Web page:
Ask Ignacio: Green Chicago River

What do they put in the river to make it turn green for St. Patrick’s Day? Whatever it is, it can’t be good.

-Super King

Who doesn’t love seeing an entire body of water change color? It’s quite a feat phenomenon!

So, let me learn you something.

Chicago has been dyeing the river green since 1962, originally using a fluorescein dye. This dye was typically used to trace sewage leaks. The first year they used 100 pounds of it, ostensibly to create a green path to Ireland, but later cut that down to 25 pounds.

The question here is: does dyeing the river result in a dying river?

*Pat myself on the back for being clever*

We can assume so, because the EPA later outlawed the use of fluorescein dye. The formula was then changed to a mix supposedly involving 40 pounds of vegetable dye. The Chicago Plumbers Unions, who membership concocts and distributes the mix, keeps the current recipe close to the vest, so unfortunately, I can’t review the exact effects of the chemicals used to dye the river.

Without knowing what exactly is in the mix, all we have to go on are the words of Laurene von Klaun, then executive director of Friends of the Chicago River, from a 2005 interview with the Chicago Tribune in 2005:

“It's not the worst thing that happens to the river. When you look closely at the problem, it's not something that needs to be our priority right now. . . . Studies show [that] for creatures that live in the river now, [the dye] is probably not harmful. However, one day when we have brown trout and native darters, we'll have to re-evaluate and look for new, great ways to celebrate St. Patrick's Day.”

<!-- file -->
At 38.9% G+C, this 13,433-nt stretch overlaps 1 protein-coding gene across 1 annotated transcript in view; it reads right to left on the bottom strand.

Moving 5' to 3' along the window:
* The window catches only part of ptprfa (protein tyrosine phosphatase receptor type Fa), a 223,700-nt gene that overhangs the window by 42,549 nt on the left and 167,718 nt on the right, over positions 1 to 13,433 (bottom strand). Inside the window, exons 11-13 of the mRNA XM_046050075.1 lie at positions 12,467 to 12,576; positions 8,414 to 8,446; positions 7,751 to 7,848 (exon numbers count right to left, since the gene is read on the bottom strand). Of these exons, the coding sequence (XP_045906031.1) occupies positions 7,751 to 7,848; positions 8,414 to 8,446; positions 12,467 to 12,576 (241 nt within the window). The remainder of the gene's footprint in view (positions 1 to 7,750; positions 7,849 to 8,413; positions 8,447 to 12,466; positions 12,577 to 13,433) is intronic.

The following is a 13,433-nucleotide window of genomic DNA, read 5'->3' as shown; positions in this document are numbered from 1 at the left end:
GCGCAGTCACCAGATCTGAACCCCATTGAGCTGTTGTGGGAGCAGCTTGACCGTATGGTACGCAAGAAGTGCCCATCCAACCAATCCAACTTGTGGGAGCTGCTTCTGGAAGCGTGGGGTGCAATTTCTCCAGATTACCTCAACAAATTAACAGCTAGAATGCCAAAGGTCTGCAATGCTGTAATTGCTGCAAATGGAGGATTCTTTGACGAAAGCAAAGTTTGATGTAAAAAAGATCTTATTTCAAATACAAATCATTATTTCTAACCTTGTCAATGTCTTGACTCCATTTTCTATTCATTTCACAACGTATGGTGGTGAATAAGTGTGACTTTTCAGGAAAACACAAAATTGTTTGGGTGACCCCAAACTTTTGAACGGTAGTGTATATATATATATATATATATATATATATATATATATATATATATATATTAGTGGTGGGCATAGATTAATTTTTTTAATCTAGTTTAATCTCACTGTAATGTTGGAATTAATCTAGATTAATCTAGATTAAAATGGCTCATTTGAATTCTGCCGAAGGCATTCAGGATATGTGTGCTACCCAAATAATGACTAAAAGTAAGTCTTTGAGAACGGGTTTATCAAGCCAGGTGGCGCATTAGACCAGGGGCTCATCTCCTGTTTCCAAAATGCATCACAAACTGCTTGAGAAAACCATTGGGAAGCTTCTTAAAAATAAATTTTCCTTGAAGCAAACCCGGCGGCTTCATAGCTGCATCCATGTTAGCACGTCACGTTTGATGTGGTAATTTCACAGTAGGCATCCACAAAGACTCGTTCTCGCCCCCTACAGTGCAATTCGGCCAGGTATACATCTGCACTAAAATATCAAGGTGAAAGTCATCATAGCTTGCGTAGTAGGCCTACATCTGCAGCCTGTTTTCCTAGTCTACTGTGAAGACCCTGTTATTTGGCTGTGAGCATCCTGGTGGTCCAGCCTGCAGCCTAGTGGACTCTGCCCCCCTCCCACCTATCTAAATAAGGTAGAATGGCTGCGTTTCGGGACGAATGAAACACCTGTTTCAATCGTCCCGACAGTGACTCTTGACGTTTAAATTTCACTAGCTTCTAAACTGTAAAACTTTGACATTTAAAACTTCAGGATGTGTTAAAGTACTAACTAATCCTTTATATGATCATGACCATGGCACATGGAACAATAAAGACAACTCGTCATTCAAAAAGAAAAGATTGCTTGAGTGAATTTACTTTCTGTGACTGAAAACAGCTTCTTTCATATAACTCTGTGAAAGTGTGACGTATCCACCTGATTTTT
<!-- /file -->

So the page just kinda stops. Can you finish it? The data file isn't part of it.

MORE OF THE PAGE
This viewpoint is still held to be true by the current executive director, Margaret Frisbie. Echoing the line, “It’s not the worst thing that happens to the river.”

In conclusion, the answer to our question seems to be…elusive.

We can’t say that the dye used today is completely innocuous. We can say the dyeing of the river is very far from being on the top list of problems facing the river. To put this in perspective over a billion gallons of partially treated waste are dumped into the river everyday.

To me, this non-answer raises more questions. What IS on the top list of problems facing the river? We can’t assume the dye is completely harmless – so why are we still doing it?

Alas, those can be questions for next time. As always, if you want me to answer these questions just ask.

May the wind always be at your respective backs,
Ignacio